Smelly discharge in women can sometimes be a cause for concern and this is largely dependent on the other symptoms which accompany it. Normal women have varying levels of vaginal discharge and mostly, it is no cause for concern whatsoever. Normal discharge ranges from clear-white in color and will have either no smell at all, or perhaps a slightly musky odor which is inoffensive. The color and consistency will vary depending on what stage of the monthly cycle a woman is at and, to a certain extent, their age.
If you have a clumpy white discharge which is similar in consistency to cottage cheese, this could indicate a yeast infection such as Thrush. Sometimes this is accompanied by an unpleasant smelly discharge in women, but it is not always very noticeable. Thrush can sometimes be difficult to eliminate and although it rarely leads to other problems, it can be extremely irritating and painful, with your vaginal area feeling tender, with a hot, burning sensation. You will certainly want to take steps to do something about it!
The most common cause of smelly discharge in women is bacterial vaginosis. This condition will affect around three quarters of women during their adult lives, whether sexually active or not. Although isolated outbreaks are not dangerous, women who have recurrent bacterial vaginosis are more likely to get pelvic inflammatory disease which can lead to infertility. In addition, women who regularly suffer are also more likely to contract the HIV virus if they are intimate with an infected partner.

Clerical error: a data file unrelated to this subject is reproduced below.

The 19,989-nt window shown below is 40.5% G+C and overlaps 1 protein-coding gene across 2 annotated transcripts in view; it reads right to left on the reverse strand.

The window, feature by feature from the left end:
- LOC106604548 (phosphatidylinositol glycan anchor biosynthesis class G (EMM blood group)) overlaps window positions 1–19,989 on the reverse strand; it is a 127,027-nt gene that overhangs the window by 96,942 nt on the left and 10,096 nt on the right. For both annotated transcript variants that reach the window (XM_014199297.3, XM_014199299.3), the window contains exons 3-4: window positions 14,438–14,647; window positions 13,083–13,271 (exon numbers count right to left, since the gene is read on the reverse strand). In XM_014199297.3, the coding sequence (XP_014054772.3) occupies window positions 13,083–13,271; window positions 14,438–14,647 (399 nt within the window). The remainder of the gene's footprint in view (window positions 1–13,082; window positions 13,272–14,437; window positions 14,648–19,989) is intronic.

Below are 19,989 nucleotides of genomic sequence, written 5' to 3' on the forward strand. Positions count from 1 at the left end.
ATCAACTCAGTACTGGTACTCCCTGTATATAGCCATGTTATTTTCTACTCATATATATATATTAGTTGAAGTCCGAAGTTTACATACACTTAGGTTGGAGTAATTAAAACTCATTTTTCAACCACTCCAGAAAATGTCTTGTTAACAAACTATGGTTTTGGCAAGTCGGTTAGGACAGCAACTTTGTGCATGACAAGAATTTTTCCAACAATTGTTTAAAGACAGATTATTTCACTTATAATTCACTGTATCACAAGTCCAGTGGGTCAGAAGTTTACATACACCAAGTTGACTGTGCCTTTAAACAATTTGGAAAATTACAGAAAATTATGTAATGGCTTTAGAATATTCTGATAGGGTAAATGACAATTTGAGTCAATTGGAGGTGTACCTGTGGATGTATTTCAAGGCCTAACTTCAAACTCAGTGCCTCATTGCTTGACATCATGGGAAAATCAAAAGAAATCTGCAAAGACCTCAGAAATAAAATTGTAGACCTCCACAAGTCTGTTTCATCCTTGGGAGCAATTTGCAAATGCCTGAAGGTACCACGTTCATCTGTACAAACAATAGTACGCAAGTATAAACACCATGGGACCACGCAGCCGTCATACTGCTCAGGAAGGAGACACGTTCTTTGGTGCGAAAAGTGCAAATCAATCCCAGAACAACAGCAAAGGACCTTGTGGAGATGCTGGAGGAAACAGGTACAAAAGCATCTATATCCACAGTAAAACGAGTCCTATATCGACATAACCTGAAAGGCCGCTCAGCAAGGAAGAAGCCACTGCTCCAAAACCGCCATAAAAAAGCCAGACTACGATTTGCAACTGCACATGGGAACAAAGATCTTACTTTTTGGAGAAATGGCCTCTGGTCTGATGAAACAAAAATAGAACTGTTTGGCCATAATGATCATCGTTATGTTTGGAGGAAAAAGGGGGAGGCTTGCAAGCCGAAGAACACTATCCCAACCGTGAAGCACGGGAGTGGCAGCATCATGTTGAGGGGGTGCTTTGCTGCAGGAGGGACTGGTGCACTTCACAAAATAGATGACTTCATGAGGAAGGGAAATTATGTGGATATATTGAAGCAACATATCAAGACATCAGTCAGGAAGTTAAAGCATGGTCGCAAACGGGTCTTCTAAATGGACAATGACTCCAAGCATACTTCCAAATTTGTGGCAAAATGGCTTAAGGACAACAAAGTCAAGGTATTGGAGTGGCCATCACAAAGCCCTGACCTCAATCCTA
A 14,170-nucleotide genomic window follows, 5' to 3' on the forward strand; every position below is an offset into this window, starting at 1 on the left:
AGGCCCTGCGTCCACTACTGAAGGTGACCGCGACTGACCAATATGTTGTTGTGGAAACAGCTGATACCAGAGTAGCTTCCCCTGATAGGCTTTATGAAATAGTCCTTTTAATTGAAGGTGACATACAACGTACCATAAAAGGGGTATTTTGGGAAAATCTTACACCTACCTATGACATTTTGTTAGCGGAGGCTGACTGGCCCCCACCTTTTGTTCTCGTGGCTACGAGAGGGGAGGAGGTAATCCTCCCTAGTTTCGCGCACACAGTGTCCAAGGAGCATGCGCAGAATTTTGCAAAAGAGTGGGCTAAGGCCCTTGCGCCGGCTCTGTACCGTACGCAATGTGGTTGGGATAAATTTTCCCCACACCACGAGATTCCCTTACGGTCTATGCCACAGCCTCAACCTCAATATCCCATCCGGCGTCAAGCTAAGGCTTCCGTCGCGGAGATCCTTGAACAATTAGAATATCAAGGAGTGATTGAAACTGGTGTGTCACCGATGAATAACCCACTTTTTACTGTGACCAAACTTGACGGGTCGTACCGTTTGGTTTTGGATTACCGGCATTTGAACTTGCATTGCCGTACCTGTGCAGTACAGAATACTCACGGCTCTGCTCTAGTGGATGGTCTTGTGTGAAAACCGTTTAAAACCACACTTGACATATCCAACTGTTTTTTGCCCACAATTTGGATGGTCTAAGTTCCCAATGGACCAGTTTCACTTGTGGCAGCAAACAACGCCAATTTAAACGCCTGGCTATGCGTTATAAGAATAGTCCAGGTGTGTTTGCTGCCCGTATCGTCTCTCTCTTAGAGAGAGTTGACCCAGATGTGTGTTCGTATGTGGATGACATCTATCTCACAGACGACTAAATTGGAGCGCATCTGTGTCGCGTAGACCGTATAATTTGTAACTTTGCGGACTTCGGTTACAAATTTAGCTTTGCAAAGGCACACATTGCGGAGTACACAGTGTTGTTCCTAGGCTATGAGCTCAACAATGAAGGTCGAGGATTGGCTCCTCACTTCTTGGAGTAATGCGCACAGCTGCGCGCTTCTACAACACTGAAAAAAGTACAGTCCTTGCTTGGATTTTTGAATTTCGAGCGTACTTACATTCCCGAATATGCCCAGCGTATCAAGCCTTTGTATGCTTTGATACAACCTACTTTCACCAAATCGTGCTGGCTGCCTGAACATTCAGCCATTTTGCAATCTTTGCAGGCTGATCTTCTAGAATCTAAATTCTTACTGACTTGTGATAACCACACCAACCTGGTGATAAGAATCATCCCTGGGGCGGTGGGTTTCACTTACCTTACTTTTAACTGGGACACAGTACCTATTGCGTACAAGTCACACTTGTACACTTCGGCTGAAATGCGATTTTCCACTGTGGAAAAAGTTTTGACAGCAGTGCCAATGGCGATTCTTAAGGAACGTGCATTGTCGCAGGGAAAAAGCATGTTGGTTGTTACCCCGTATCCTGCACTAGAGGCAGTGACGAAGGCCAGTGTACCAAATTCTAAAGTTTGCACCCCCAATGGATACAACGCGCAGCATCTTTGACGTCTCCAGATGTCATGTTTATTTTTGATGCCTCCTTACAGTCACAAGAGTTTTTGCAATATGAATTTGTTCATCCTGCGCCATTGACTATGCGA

Bacterial vaginosis causes an offensive smelly discharge in women which many describe as being "fishy". The discharge is gray or white in color and sometimes watery in consistency. More often than not, women will also experience itching and burning around the sensitive vaginal tissues.
If you suffer from recurrent outbreaks of any type of smelly discharge, then you will no doubt want to take steps to get rid of it, not only for the embarrassment factor but also because it could lead to complications, particularly in the case of BV.